Sen. Chuck Schumer (D-N.Y.). (Photo by Matt McClain/ The Washington Post)
Opinion writer

For a guy who insists he is not “whipping” the Iran vote, Sen. Chuck Schumer (D-N.Y.) is doing a heck of a job whipping making the case against the deal. He has already debunked the notion that it is this deal or war.

On Tuesday, he made a separate argument: “There are parts to bomb-making that don’t involve nuclear isotopes. Even if you find nuclear isotopes [through inspections], you don’t know exactly what they are doing.” He continued, “You know, the Europeans, once they have these economic relationships with Iran—which we know they are very eager to have—are going to be reluctant to ask for an inspection, so I was troubled by that.” According to news reports, “Schumer — the presumptive next Senate Democratic leader and the only declared Democratic opponent to the deal in the Senate — also labeled the ‘snapback’ provisions meant to restore sanctions if Iran cheats ‘complicated and awkward.'”

Coincidentally, Reuters reported:

Violations of an arms embargo by Iran or restrictions on its missile program would not force an automatic reinstatement or “snapback” of United Nations sanctions under a landmark nuclear deal, although other options would be available, U.S. Secretary of State John Kerry said on Tuesday.

“The arms embargo is not tied to snapback,” Kerry said. “It is tied to a separate set of obligations. So they are not in material breach of the nuclear agreement for violating the arms piece of it.”

In fact a reading of the text suggests reinstitution of any sanctions allows Iran to escape from its obligations (e.g. go nuclear), making imposition of sanctions for non-nuclear related conducted much harder under the deal than without it.

Schumer is purportedly calling a slew of colleagues to whip explain his vote. This is classic Schumer — wielding influence, jaw-boning fellow lawmakers, using the bully pulpit and drawing more attention to his arguments. Already the Citizens for a Nuclear Free Iran, an anti-Iran deal group backed in part by the American Israeli Political Affairs Committee, put out a statement from eight former Democratic senators (Evan Bayh from Indiana, Mark Begich from Alaska, Mary Landrieu from Louisiana and Joe Lieberman from Connecticut) and congressmen (Gary Ackerman of New York, Dennis Cardoza of California, Peter Deutsch of Florida and Shelly Berkley of Nevada). Their statement read:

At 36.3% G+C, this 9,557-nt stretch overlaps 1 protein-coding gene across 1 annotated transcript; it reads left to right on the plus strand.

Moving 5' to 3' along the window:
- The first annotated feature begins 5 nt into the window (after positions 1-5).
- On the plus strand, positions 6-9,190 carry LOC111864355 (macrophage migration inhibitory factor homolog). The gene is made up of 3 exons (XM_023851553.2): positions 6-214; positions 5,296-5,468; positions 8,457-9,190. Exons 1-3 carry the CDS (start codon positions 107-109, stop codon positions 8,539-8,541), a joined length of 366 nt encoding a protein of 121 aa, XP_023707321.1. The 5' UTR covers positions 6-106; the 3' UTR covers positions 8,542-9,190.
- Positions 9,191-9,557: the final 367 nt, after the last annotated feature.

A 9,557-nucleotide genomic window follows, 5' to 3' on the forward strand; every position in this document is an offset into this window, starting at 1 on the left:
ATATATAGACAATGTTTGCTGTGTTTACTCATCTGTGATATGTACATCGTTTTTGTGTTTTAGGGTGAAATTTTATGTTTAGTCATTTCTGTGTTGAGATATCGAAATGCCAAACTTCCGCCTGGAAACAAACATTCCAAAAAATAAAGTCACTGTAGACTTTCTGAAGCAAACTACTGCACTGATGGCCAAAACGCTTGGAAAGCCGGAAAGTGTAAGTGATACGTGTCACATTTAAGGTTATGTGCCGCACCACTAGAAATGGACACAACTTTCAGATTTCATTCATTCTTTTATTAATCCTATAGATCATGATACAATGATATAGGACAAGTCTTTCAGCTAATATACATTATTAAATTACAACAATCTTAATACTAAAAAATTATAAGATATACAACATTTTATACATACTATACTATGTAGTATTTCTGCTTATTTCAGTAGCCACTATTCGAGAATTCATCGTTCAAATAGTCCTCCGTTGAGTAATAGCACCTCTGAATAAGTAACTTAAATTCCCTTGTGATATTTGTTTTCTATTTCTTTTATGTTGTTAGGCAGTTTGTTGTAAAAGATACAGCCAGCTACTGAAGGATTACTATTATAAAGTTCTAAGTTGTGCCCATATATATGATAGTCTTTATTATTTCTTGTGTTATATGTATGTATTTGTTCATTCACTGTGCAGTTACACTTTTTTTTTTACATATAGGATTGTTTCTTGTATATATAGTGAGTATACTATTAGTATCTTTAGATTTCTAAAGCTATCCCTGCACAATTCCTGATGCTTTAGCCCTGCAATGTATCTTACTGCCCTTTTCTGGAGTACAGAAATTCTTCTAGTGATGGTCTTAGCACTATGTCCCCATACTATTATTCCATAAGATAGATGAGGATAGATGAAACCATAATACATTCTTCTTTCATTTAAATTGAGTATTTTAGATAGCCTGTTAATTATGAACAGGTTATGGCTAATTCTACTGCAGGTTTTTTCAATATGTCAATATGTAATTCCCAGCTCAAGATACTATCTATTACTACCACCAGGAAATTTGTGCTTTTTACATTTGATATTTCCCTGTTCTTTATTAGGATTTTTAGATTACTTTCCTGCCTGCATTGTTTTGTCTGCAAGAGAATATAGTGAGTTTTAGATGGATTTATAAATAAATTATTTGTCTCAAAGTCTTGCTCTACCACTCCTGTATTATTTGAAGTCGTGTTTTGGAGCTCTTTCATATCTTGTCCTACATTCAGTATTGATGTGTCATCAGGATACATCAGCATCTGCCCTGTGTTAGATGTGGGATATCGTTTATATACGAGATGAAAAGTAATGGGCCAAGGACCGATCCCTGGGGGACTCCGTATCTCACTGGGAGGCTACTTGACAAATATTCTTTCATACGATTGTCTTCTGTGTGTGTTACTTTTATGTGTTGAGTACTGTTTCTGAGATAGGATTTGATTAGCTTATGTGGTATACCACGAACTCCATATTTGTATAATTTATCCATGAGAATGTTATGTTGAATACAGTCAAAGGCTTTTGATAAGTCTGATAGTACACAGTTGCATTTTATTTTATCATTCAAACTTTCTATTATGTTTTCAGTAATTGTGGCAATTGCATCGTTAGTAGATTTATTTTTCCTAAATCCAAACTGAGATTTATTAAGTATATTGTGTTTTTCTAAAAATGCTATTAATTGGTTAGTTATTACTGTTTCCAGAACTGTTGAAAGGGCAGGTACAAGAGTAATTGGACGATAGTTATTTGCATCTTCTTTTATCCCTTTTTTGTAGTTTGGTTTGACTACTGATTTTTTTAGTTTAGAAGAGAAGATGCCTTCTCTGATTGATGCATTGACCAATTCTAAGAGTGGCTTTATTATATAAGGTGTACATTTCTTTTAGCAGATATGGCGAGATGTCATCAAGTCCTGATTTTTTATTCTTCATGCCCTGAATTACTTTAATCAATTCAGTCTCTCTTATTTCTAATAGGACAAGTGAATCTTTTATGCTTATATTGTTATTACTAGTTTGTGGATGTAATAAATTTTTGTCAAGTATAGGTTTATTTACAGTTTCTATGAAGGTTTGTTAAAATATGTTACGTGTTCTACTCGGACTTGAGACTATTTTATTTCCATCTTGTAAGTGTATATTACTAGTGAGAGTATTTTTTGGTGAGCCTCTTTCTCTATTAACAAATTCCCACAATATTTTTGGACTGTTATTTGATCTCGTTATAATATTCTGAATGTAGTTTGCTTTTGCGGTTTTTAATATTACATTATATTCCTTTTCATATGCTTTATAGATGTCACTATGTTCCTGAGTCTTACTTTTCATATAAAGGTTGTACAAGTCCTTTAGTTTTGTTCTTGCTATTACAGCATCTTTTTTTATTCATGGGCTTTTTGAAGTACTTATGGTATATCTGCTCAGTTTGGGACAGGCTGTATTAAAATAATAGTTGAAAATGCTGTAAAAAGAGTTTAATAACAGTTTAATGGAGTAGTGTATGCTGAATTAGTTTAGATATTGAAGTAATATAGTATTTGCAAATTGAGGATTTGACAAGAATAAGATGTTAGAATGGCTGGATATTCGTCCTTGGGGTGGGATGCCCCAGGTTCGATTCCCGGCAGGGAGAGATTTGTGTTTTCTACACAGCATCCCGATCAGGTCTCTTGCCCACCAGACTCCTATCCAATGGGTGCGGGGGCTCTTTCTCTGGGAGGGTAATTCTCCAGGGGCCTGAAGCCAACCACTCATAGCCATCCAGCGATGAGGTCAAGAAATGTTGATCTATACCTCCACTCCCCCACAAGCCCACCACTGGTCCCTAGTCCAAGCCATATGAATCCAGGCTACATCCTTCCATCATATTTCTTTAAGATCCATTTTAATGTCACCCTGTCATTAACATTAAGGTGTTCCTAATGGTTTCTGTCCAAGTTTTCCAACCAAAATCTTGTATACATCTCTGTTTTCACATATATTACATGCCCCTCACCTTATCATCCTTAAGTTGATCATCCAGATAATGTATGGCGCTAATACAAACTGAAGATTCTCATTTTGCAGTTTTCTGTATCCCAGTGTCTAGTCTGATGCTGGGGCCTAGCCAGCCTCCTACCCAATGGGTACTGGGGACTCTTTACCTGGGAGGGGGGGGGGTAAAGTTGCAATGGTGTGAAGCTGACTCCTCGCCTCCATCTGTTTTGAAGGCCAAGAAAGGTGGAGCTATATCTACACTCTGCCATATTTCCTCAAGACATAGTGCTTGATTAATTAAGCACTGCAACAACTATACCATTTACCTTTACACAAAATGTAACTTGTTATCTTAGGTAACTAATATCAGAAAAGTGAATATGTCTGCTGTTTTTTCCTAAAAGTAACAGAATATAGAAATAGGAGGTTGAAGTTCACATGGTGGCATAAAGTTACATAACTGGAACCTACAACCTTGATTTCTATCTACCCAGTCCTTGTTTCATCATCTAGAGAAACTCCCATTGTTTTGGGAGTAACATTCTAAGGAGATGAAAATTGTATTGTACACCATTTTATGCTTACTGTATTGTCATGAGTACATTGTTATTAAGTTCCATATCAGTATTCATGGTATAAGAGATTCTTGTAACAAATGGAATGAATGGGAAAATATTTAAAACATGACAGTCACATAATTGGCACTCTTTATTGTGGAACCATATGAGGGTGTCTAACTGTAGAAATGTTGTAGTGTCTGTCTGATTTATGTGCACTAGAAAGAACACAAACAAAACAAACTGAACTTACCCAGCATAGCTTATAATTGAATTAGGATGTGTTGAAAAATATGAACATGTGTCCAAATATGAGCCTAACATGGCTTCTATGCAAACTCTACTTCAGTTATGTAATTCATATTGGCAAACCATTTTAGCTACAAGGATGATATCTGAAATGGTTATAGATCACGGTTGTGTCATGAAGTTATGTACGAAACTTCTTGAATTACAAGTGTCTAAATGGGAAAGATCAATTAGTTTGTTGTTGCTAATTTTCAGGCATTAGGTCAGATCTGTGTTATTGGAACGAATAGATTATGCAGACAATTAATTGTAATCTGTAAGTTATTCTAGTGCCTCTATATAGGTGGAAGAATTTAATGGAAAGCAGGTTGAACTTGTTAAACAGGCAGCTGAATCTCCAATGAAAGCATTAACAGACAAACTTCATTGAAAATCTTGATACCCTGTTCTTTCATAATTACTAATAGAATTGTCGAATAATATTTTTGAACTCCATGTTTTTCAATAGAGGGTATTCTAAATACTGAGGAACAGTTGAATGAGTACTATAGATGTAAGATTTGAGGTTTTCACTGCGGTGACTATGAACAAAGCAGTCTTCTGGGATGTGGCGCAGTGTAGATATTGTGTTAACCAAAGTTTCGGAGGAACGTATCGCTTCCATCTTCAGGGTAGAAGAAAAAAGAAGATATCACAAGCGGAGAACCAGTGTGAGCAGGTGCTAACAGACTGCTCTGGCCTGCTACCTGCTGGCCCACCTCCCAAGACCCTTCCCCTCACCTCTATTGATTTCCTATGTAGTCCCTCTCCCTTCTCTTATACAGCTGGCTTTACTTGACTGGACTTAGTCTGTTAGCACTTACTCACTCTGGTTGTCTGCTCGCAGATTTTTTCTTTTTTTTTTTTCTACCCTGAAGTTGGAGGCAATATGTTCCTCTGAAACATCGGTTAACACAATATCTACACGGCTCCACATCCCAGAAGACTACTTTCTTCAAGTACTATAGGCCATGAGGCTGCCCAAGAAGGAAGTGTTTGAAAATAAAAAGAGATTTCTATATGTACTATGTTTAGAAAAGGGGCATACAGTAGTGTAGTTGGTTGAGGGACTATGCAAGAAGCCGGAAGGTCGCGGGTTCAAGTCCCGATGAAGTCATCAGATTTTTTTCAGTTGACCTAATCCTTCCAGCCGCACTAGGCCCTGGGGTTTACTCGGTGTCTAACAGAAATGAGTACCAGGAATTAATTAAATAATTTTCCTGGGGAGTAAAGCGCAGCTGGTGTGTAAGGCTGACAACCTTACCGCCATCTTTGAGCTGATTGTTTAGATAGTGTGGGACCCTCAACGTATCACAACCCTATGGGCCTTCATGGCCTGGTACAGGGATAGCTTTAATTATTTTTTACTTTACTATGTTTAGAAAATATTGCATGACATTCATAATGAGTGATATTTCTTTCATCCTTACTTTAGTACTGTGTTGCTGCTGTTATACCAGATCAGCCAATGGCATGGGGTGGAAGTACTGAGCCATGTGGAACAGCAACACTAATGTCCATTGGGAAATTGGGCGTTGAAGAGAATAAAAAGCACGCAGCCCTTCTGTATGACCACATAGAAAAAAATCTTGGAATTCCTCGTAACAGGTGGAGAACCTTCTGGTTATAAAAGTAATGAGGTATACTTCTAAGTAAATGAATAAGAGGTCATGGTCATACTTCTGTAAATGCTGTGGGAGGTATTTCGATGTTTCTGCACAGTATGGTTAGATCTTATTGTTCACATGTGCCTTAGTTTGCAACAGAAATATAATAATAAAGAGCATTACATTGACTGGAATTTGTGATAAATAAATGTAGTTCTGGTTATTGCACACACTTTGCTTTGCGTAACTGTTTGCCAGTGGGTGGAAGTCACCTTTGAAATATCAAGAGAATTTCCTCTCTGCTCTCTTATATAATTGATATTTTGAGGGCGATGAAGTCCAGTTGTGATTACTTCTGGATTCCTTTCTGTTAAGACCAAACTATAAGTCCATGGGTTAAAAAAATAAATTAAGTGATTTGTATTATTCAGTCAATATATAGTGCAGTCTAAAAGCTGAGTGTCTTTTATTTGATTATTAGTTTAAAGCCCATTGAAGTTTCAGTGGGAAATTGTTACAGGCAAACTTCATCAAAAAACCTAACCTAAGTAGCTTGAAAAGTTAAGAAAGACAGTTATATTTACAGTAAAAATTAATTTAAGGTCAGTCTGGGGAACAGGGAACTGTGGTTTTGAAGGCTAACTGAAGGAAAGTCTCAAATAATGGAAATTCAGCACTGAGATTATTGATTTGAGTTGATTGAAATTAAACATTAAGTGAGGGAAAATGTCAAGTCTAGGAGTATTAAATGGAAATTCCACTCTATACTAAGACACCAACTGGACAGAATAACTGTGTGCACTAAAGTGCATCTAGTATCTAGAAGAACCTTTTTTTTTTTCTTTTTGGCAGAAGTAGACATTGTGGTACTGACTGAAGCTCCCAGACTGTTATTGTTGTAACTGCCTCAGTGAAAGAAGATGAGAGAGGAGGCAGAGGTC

We applaud Senator Chuck Schumer’s decision to oppose the flawed nuclear agreement with Iran. As friends and former colleagues of Chuck’s, we are certain he reached this difficult decision as he always does—by applying his considerable intellect to a complete and careful interrogation of the facts.  Any insinuation that his decision was somehow other than thoughtful and heartfelt is baseless—and tasteless. . . . As former Members of the House and Senate who have been deeply immersed in the Iran nuclear issue for years, and all of whom supported other of President Obama’s key initiatives, we no longer have any ‘political interests’ whatever, and yet we support Chuck’s conclusion.

The choice is not between peace and war. The choice is accepting a deal that is fundamentally flawed, or pulling the P5 +1 back to the table to get the better agreement that is possible—if Iran is truly committed to renouncing its quest for nuclear weapons.

Schumer may not technically be whipping a vote, but he is doing something far more valuable to opponents of the deal: He is providing sound reasons to oppose it and thereby eviscerating the White House’s ad hominem attacks on him and other opponents.